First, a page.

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Buying a New Car with a Colour In Mind

We’re all different in many ways, and each of us has a list of favourite colours we draw upon in preference to others.  That’s why when we redecorate our house, we’ll often choose the colours that suit our own tastes, or we’ll opt for a set of colours we like to dress ourselves in when it comes to buying and wearing clothes.  While a car’s colour doesn’t actually affect its performance (“red cars go faster!”) or its handling, colour can certainly have a psychological effect on the car-buyer and the beholder.

Colours in the Rainbow

A car’s colour can also affect safety out on the road, and it might even affect the price of the car – in the case of second-hand vehicles, especially.  And if you’re buying a new car, you often get a choice of colour, so it pays to be informed on car colour and why some colours are more popular than others!

Ready to buy a car?  Research has shown that opting for a neutral colour like white, black, grey, and silver are your safest bets if you intend to sell the car to someone else later.  In addition to the rising popularity of grey and silvery tones, other colours from greens to blues, reds and even violet colours currently seem to hit a chord with new car buyers.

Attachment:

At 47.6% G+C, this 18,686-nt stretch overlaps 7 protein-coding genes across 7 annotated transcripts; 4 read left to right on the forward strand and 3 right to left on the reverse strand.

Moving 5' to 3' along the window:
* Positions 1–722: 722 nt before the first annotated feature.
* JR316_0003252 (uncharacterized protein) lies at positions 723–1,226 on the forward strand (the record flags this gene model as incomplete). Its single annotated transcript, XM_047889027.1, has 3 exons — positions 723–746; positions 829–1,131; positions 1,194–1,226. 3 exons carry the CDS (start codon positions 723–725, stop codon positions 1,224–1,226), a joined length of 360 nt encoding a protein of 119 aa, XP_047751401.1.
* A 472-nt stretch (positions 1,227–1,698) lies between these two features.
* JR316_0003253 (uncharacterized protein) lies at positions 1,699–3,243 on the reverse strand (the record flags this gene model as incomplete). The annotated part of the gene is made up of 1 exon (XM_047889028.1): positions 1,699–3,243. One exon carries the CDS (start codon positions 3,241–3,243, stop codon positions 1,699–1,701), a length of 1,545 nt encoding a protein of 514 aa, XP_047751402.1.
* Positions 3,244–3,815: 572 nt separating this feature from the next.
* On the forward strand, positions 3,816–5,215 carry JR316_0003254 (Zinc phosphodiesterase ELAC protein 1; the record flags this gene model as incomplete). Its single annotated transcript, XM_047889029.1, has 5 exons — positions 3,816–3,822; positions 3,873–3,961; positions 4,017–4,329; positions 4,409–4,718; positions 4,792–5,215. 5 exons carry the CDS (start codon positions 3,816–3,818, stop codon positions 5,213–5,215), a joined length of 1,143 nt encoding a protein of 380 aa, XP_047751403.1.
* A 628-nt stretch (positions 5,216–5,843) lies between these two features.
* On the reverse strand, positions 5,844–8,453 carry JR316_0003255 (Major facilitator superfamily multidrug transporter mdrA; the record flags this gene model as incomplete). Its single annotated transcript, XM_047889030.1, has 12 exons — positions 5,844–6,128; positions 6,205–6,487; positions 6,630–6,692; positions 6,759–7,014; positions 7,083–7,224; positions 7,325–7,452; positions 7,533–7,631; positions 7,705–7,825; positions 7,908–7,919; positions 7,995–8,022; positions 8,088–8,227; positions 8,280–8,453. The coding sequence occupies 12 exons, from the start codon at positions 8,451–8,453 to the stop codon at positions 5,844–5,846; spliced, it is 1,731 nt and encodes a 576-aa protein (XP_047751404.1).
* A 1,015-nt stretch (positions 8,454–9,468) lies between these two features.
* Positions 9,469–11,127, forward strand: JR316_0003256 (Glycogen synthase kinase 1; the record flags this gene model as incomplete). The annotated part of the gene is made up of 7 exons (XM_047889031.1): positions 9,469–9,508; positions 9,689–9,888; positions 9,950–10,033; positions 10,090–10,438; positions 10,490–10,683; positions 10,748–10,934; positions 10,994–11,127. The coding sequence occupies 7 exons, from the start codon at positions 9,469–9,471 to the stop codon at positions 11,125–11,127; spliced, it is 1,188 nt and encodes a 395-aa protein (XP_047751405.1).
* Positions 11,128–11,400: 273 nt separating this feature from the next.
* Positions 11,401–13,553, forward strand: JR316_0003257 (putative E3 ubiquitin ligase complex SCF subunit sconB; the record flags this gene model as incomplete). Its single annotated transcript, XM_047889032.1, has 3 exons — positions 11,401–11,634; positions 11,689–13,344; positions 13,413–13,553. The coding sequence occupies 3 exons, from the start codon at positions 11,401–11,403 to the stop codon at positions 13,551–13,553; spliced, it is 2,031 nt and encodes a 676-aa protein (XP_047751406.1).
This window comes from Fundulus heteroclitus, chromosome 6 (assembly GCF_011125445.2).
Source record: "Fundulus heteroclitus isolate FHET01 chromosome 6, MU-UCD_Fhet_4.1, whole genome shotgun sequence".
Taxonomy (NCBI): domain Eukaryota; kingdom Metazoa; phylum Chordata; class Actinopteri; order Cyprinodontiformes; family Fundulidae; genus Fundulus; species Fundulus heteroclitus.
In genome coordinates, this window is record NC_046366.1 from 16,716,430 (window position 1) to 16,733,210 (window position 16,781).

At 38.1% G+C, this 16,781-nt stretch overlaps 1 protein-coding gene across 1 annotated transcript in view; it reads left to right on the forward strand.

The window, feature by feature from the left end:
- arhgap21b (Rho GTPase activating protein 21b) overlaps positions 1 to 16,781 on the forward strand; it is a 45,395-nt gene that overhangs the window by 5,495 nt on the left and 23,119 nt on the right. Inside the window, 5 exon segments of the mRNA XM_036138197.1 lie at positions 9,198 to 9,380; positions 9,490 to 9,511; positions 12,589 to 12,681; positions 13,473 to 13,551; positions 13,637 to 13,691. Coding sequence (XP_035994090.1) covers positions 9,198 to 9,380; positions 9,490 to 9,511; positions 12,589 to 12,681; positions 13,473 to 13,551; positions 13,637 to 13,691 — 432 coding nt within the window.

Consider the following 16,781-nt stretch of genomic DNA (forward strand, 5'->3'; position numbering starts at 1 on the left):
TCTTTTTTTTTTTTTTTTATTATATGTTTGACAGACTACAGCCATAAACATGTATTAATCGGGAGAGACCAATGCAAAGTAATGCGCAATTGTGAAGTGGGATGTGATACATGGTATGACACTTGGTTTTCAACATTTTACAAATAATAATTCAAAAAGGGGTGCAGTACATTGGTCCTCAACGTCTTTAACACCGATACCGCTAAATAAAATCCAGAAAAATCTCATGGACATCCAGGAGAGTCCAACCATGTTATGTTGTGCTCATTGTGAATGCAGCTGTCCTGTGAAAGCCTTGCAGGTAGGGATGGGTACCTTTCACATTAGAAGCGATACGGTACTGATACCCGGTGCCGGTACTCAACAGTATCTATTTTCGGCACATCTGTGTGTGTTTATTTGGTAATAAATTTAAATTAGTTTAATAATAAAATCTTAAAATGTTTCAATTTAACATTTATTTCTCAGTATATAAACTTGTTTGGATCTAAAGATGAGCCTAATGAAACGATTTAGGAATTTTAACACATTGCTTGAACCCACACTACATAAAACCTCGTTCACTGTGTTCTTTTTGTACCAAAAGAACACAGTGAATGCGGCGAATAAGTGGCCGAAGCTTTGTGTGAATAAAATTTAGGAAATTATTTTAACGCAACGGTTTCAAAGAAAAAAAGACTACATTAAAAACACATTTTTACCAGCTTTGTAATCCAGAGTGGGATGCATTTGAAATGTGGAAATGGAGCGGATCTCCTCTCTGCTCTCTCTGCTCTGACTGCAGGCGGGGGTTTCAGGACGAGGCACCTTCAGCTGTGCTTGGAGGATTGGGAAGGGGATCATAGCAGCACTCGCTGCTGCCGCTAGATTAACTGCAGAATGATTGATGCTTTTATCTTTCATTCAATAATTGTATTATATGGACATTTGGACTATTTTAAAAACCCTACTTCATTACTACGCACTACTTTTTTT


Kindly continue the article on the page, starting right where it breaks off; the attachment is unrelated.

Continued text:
However, if you want to expand your car colour palette, you may also appreciate learning that egg-yolk yellows, bright yellows, brown, bright orange, or even a vibrant purple colour for your new car could put you at a disadvantage when it comes time to selling or trading in for another vehicle.  Naturally, these colours will appeal to a small niche of car buyers buying second-hand.  Strike one of these limited buyers and I guess you could say it could also work in your favour.  That said, younger drivers are making a move toward bright neon colours and bolder primary colours.

Some cars do look amazing, even quite spectacular in certain colours.  Nevertheless, here is the list of car colours you should get the lowdown on, which will offer a heads-up before handing any money over and some handy hints and advice.

White: Here is the most popular car colour on the road.  White is in the easy-to-care-for group and tends to look newer for longer, but white also tends to show mud and splashes easier than grey or silver.  White is the safest colour for driving, thus making it one of the most common car colours we see out on the road.  As our roads tend to be black or dark-grey, a white car stands out more readily and can be seen more easily by other road users.  White cars are better noticed even during poor light conditions (e.g., during dusk or dawn).  Still, because white is such a common car colour, white cars can be seen as a little bit bland and boring.